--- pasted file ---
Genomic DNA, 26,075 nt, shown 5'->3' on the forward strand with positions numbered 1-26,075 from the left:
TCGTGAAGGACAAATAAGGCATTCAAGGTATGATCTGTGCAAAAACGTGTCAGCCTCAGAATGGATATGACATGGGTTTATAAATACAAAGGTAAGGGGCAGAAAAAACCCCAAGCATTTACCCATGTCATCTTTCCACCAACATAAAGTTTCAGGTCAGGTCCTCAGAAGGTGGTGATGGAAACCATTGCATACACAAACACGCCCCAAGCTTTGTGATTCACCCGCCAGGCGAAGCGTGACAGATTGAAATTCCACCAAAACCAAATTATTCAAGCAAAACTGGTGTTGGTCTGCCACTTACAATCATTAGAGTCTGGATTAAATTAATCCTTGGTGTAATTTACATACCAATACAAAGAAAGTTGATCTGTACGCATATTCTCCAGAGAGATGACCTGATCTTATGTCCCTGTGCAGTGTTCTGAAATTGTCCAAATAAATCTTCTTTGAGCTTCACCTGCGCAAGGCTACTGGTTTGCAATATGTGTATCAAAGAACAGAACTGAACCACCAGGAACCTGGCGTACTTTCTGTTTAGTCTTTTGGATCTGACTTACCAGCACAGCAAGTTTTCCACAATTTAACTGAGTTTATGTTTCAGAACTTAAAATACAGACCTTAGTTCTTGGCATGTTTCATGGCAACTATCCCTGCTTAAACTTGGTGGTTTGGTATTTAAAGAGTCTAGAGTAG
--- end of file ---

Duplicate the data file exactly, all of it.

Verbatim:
Genomic DNA, 26,075 nt, shown 5'->3' on the forward strand with positions numbered 1-26,075 from the left:
TCGTGAAGGACAAATAAGGCATTCAAGGTATGATCTGTGCAAAAACGTGTCAGCCTCAGAATGGATATGACATGGGTTTATAAATACAAAGGTAAGGGGCAGAAAAAACCCCAAGCATTTACCCATGTCATCTTTCCACCAACATAAAGTTTCAGGTCAGGTCCTCAGAAGGTGGTGATGGAAACCATTGCATACACAAACACGCCCCAAGCTTTGTGATTCACCCGCCAGGCGAAGCGTGACAGATTGAAATTCCACCAAAACCAAATTATTCAAGCAAAACTGGTGTTGGTCTGCCACTTACAATCATTAGAGTCTGGATTAAATTAATCCTTGGTGTAATTTACATACCAATACAAAGAAAGTTGATCTGTACGCATATTCTCCAGAGAGATGACCTGATCTTATGTCCCTGTGCAGTGTTCTGAAATTGTCCAAATAAATCTTCTTTGAGCTTCACCTGCGCAAGGCTACTGGTTTGCAATATGTGTATCAAAGAACAGAACTGAACCACCAGGAACCTGGCGTACTTTCTGTTTAGTCTTTTGGATCTGACTTACCAGCACAGCAAGTTTTCCACAATTTAACTGAGTTTATGTTTCAGAACTTAAAATACAGACCTTAGTTCTTGGCATGTTTCATGGCAACTATCCCTGCTTAAACTTGGTGGTTTGGTATTTAAAGAGTCTAGAGTAG